My Two Census

Formerly the non-partisan watchdog of the 2010 US Census, and currently an opinion blog that covers all things political, media, foreign policy, globalization, and culture…but sometimes returning to its census/demographics roots.

The Super Bowl Ad: The Census Bureau Responds To MyTwoCensus Questions has received a fair share of e-mails from Americans who are all asking the same question: Why did the Census Bureau choose to purchase a multimillion dollar Super Bowl advertisement? Census Bureau spokesman Stephen Buckner has responded to this and other related questions below:

Questions from Stephen Robert Morse, Founder/Editor of Whose idea was it to air an ad for the Census Bureau during the Super Bowl? Who chose Christopher Guest as the director of the ad? Who chose which specific ad or ads will run? Which ad or ads will run? Were there ever focus groups to see how effective the ads were? If so, where and when did these focus groups take place? What were the results of these studies?

Answers from Stephen Buckner, Assistant Division Chief, Decennial Programs, Public Information Office:

The essential challenge for the Census is that because it happens only once
every ten years, many U.S. residents are unaware of when it happens (in
March) and how they participate (by mail).  Our own research in late 2009
showed less than 10% of Americans surveyed correctly answered that the 2010
Census occurred in March.  

The first goal of our promotion efforts is to
raise awareness of the when and how the Census works.  We have a very
limited window of opportunity to achieve our goals Jan – April, and
therefore need programming that delivers high ratings.   The 2000 Census
paid advertising campaign also had a Super Bowl ad for just this reason.

The Super Bowl is the top-rated and most highly anticipated television
event in the U.S.  An ad running once in the Super Bowl has the potential
to reach 45% adults over age 18.  For comparison, CSI which is one of the
top rated programs on television delivers a 6.6 rating with adults, which
is a fraction of the reach of the Super Bowl.   A 30 second spot on the
top-rated regularly scheduled show in America, American Idol costs $450,000
and has a 9.5 rating, or just 9.5% of adults are watching.   The Super Bowl
reaches 100 million viewers at a very efficient price compared to other

 The Super Bowl is rare, in that viewers are just as tuned in to see the
commercials as the program itself.  Commercials that air on the Super Bowl
have a multiplier effect.  Advertisers are mentioned in multiple news media
outlets and viewers will typically look to view them online almost
immediately after airing.  Therefore, airing once in the Super Bowl creates
significant buzz leading to additional viewing potential.

Our media buy with CBS consists of (1) 30 second ad in the 3rd Quarter.
CBS provided added value in the form of (2) more 30 second ads in the
pre-game show and an additional (2-3) 12-second vignettes featuring James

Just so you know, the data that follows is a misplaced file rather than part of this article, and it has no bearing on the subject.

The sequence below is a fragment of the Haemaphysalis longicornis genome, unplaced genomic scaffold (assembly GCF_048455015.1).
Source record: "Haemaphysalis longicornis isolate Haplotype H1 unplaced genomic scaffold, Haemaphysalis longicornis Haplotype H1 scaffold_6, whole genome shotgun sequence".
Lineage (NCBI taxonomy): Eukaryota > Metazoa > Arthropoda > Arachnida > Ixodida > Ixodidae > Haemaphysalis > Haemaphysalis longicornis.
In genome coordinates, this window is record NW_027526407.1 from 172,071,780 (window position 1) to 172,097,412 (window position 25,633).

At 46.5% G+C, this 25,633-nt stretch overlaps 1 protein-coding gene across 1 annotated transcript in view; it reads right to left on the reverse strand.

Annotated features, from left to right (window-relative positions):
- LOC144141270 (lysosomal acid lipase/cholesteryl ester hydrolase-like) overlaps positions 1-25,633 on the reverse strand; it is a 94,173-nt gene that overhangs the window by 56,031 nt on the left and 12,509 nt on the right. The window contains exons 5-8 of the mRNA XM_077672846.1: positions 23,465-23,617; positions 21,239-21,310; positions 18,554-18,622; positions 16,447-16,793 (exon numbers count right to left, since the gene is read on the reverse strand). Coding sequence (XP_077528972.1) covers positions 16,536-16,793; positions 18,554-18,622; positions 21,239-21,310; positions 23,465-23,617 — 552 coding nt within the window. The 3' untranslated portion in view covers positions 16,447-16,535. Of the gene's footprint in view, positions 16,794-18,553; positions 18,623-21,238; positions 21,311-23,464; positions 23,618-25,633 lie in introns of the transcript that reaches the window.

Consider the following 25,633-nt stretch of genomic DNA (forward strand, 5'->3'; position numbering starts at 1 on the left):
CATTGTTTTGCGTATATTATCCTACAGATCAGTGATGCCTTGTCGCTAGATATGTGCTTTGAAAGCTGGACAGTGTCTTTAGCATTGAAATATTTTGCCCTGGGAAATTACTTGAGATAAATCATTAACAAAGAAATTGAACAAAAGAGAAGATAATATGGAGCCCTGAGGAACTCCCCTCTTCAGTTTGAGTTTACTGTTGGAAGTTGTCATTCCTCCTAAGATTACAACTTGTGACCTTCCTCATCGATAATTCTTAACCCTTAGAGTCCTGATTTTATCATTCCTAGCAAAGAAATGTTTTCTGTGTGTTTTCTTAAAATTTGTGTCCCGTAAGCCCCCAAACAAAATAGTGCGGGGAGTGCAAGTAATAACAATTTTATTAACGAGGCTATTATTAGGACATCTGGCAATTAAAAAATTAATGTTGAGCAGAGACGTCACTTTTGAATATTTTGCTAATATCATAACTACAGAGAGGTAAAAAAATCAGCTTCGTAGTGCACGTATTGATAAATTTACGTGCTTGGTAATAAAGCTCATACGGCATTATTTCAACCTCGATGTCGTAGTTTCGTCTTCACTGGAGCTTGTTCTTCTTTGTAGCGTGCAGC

Brown delivering a message on behalf of the Census.  We believe the message
delivered by James Brown who is the host of the day, will carry great
weight with viewers.

We did not choose the Super Bowl itself for an ad, or at the expense of
some other programming.  We went where the audience was to be found, and
CBS put the Super Bowl into their proposal for all Census ad dollars, along
with the NCAA finals and other high profile programming.  NBC similarly
offered us special programming for advertising during the Olympics.

We did conduct focus groups and other research for all of our paid
advertising concepts in 2009, including the concept of a “Snap Shot of 300
million Americans” which became the ads being directed by Christopher
Guest.  They tested very positively.  We conducted a total of 115 focus
groups in 37 markets cities across the United States for all our
advertising, television, radio, print, digital and out door.

The first ad in the series is currently airing and will also air during the
Super Bowl pre-game. A new will air during the game, but if we told you
what it was all about, it would spoil all the suspense.  While we reply on
the professional expertise and advice of our expert advertising
contractors, the Census Bureau is responsible for these ads and their

Finally, Super Bowl advertisers see a significant lift in internet searches
which is a great opportunity for Census to drive traffic to
to further educate viewers on the Census.

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15 Responses to “The Super Bowl Ad: The Census Bureau Responds To MyTwoCensus Questions”

  1. Michelle Malkin » The Super-Sized Census Boondoggle Says:

    [...] My column looks at the bloated Census p.r. and education budget. GOP Sen. Johnny Isakson is asking questions. As well he should. History shows that the more the Census spends on advertising, the lower the response rate is. Best watchdog site for all the latest Census shenanigans: My Two Census. [...]

  2. Bruce Says:

    And why did the US government hire the ad agancy draftfcb to do the ads?
    Could be because (according to FEC records) draftfcb employees made 54 political contributions to Obama and Democrats, versus 1 to Ron Paul.

    Draftfcb then hired actor Ed Begley (41 political contributions, all to Democrats) for the ad.

    This ad buy is pure payoff.

  3. jerry Says:

    the us constitution say we must have a cenus but we dont need to fill it out all our goverment needs to knows is how many people live in our country.

  4. zf Says:

    His whole answer seems predicated on the idea that people will respond to ads promoting the Census the same way they do ads promoting, say snack foods or beer. Does he really think that that a government program like the census is compelling or interesting enough that an ad about it will send people rushing in droves to the website see what all the “excitement” and “fun” is about? I doubt it. Did the 2000 census Super Bowl ad lead to record numbers of people sending in their forms? Again, I doubt it.